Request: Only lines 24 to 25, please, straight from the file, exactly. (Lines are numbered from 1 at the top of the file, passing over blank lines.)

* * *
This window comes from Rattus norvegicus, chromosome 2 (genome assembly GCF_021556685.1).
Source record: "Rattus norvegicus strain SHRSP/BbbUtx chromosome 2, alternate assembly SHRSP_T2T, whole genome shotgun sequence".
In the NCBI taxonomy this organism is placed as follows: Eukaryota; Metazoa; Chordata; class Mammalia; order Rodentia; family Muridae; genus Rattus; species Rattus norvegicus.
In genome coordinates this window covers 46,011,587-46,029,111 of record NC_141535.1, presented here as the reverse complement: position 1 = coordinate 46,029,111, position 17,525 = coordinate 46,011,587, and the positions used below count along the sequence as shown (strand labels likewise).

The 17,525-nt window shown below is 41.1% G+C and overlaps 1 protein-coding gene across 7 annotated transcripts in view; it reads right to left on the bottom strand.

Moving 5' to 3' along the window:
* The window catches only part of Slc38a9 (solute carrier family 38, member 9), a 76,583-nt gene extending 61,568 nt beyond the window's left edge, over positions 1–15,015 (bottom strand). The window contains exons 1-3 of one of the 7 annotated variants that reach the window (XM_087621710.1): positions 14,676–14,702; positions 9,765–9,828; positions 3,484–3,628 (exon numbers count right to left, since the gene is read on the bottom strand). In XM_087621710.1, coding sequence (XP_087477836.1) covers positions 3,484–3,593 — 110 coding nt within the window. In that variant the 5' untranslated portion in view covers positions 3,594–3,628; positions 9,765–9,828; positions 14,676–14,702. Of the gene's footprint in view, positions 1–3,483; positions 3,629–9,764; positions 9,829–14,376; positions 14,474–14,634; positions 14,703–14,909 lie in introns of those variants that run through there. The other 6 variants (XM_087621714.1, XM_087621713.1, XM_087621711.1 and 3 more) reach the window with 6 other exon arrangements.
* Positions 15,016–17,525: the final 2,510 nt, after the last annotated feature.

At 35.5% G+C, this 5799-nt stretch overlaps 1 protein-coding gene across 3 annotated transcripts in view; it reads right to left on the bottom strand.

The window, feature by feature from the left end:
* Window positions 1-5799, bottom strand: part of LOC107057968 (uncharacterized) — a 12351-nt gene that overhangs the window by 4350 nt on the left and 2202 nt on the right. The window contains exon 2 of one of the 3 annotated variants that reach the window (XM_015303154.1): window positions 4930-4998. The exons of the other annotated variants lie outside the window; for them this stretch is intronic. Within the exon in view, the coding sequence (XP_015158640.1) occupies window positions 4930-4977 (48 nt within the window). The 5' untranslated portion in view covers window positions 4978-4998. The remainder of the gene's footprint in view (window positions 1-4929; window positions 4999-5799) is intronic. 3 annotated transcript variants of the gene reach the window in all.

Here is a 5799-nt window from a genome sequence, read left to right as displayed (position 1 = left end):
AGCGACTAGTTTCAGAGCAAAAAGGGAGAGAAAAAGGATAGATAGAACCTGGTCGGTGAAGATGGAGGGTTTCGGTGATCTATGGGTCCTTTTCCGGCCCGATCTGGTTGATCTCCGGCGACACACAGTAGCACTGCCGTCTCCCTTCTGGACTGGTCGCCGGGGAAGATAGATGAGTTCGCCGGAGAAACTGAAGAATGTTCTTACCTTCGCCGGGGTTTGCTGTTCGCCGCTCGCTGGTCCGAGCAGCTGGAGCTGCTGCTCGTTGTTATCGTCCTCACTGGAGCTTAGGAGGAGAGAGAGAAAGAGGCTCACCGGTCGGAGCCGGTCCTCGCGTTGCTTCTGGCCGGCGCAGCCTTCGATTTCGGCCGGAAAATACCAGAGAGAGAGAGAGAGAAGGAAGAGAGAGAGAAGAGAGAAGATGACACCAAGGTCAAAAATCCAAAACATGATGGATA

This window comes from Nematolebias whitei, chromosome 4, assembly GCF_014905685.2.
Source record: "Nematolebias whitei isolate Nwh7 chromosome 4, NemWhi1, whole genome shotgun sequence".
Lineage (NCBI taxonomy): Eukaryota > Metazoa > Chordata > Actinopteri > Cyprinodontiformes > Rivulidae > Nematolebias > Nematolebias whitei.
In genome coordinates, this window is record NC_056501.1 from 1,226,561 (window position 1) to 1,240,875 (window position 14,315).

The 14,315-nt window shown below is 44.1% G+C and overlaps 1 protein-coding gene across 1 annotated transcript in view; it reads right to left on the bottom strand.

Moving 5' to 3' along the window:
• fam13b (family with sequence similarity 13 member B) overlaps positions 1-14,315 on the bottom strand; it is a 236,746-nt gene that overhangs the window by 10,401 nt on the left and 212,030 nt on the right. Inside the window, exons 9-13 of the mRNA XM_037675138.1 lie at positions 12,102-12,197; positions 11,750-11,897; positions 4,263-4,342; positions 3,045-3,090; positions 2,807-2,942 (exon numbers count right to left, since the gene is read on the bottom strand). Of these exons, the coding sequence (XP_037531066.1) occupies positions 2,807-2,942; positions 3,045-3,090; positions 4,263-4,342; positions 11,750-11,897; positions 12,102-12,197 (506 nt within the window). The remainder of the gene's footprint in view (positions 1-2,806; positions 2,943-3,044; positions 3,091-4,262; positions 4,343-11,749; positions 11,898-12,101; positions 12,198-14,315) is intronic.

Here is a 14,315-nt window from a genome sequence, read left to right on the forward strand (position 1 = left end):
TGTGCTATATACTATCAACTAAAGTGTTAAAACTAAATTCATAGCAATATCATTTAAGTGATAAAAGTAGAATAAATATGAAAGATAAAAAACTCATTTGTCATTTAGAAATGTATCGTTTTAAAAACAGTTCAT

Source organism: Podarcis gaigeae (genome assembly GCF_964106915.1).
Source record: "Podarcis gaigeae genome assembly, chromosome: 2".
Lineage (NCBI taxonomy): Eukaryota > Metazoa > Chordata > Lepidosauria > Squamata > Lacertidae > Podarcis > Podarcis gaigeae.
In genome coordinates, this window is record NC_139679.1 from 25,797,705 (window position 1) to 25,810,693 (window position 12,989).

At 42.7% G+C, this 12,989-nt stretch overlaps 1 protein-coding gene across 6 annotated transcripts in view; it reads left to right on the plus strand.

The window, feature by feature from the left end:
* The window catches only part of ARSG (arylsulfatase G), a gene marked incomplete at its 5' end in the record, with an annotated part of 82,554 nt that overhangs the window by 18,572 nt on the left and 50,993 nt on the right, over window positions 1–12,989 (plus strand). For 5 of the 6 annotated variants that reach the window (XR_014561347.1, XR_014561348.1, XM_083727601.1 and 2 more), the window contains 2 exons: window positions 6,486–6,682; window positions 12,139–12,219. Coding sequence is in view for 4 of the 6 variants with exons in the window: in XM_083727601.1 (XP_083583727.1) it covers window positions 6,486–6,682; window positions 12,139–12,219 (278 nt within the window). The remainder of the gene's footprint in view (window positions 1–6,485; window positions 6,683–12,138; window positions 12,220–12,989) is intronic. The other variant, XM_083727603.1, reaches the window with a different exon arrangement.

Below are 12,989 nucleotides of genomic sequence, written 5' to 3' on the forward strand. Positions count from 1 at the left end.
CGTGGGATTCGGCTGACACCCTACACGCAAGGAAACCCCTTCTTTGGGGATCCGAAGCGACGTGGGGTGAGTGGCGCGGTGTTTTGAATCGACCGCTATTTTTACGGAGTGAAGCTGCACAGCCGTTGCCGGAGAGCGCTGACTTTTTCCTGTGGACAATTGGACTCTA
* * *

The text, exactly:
Source record: "Podarcis gaigeae genome assembly, chromosome: 2".
Lineage (NCBI taxonomy): Eukaryota > Metazoa > Chordata > Lepidosauria > Squamata > Lacertidae > Podarcis > Podarcis gaigeae.